I was very pleased to learn a week ago that History of Vaccines was once again certified by the World Health Organization (WHO) as a reliable source of information on vaccines through their Vaccine Safety Net, part of the Global Vaccine Safety Initiative.
This means that History of Vaccines is one of a few websites that has gone through a process where all of the information we provide you has been vetted by experts to make sure that it is of the highest quality. As the editor, I take great pride in making sure that everything I post comes from evidence-based and science-based sources. If I am posting a news article in the Weekly News Roundup, I make sure to read through the article and see how it was sourced. Sure, I’ll probably make a mistake now and then, but you can be assured that it will be corrected. But what about an opinion? Opinions are subjective by nature, and proving an opinion as correct or incorrect is difficult to do. For example, if someone is of the opinion that vanilla is the finest of all flavors, how can that be disproven? It can’t. But what if someone is of the opinion that vaccines are dangerous?
The Oklahoman recently published an opinion piece by an anesthesiologist. In it, Dr. Steven Lantier makes several statements that are demonstrably false. For example, he states that herd immunity against some of the diseases we vaccinate against in the United States doesn’t exist because, according to him, “we haven’t had outbreaks of these diseases for decades now.” This is false because the Centers for Disease Control and Prevention lists on its website the number of outbreaks and their locations for diseases like Hepatitis A, Hepatitis B and Influenza.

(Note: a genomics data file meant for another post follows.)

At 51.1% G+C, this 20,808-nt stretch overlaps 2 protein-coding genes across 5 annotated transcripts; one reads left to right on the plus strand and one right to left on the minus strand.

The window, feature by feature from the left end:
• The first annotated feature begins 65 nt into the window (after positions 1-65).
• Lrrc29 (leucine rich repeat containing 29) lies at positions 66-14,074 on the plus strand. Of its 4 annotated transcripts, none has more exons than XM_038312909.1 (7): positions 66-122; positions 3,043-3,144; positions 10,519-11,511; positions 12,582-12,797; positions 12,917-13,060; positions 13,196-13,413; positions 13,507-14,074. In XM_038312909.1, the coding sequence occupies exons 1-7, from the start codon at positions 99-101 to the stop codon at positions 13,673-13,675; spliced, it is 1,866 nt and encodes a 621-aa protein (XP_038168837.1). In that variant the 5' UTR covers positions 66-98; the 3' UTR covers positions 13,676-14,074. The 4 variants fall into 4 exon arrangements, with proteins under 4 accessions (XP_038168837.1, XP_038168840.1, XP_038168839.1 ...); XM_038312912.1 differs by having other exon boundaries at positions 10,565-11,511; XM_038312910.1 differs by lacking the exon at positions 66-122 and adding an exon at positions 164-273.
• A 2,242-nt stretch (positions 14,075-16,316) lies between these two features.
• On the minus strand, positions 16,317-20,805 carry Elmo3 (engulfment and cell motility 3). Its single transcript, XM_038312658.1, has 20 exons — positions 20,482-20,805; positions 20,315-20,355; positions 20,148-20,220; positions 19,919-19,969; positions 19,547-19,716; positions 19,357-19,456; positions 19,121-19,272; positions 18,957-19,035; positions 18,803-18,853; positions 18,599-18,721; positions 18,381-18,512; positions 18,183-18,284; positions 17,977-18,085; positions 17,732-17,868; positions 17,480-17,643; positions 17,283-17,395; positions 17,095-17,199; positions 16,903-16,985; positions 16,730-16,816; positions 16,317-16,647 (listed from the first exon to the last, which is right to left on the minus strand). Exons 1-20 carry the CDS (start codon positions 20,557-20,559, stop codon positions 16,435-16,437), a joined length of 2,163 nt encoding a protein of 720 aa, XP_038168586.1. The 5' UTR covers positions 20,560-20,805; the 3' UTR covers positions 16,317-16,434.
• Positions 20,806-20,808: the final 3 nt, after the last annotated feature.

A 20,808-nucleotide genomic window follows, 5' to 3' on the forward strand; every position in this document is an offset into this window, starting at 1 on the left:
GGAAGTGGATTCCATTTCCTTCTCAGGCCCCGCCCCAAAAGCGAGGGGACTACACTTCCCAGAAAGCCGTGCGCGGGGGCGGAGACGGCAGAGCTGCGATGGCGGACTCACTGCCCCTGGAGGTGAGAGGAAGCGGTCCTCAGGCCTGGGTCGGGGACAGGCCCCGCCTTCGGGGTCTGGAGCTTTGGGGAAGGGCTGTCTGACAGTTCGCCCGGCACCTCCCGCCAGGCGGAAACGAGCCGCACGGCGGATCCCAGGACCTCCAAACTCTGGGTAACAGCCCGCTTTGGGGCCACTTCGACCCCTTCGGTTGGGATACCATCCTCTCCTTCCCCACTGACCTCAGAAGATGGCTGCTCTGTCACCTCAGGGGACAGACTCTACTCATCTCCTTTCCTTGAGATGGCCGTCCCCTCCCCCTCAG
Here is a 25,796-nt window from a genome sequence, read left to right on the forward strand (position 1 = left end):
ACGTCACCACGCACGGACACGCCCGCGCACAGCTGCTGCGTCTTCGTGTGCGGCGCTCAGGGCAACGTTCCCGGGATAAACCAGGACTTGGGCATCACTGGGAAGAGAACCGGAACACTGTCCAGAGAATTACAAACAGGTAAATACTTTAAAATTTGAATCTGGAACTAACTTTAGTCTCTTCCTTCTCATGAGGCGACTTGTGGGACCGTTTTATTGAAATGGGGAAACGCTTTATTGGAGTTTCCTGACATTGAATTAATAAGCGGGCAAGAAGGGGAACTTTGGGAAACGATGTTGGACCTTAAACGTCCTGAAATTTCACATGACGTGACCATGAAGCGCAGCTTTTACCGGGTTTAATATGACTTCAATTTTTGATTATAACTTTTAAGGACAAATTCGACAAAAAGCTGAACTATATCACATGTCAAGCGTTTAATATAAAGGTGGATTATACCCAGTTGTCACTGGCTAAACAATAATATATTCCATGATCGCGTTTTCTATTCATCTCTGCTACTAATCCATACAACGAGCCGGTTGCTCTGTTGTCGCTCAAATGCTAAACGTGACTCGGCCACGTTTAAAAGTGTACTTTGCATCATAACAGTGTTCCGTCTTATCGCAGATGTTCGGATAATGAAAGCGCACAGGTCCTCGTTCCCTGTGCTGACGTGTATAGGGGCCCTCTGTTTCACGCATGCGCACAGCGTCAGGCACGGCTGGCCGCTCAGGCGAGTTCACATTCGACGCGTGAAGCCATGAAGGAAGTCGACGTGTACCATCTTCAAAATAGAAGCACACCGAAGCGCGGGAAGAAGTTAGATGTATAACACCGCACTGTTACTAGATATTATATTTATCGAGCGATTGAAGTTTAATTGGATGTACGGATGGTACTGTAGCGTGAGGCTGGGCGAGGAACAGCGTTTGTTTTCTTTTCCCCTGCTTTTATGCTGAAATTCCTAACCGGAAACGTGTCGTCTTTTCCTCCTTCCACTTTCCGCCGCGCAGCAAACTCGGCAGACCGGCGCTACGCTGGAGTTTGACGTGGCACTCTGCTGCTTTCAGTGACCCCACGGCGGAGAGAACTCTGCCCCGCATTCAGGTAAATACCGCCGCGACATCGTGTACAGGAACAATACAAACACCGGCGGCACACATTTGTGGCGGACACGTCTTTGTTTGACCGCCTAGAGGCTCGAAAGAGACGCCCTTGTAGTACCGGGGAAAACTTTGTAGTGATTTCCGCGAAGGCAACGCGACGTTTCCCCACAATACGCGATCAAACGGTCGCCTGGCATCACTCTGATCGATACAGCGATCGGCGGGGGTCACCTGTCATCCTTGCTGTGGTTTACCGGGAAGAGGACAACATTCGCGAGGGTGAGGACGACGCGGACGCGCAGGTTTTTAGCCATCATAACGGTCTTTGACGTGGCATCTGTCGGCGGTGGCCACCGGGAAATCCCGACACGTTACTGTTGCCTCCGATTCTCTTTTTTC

If you live in San Diego, California, you know for a fact that Hepatitis A outbreaks are alive and well in the United States. You can read the after action report for a recent outbreak of Hepatitis A in the homeless population in San Diego. That outbreak resulted in 582 cases and 20 deaths. The investigation and response cost San Diego County approximately $12.5 million, according to the report. About 2,500 people were subsequently immunized as a result.
Yet nowhere in Dr. Lantier’s opinion piece was there any hint that someone tried to correct his misinformation. It wouldn’t be until Dr. Thomas Kuhls responded in his own opinion piece that Dr. Lantier’s assertions were challenged on the same platform. (Plenty of scientists, science writers and physicians refuted Dr. Lantier’s opinion on social media.) That led me to think of the job of the editorial board at The Oklahoman. Is there anyone there who looks at these opinion pieces and maybe fact-checks the statements of fact made in them? And are there any guidelines to doing so?
While I search for answers to those questions, I’d like to make it abundantly clear that we welcome all your comments here on History of Vaccines, even if you are critical of vaccine science. A healthy and open debate is good for everyone, so long as it is civil, respectful, and fact-based.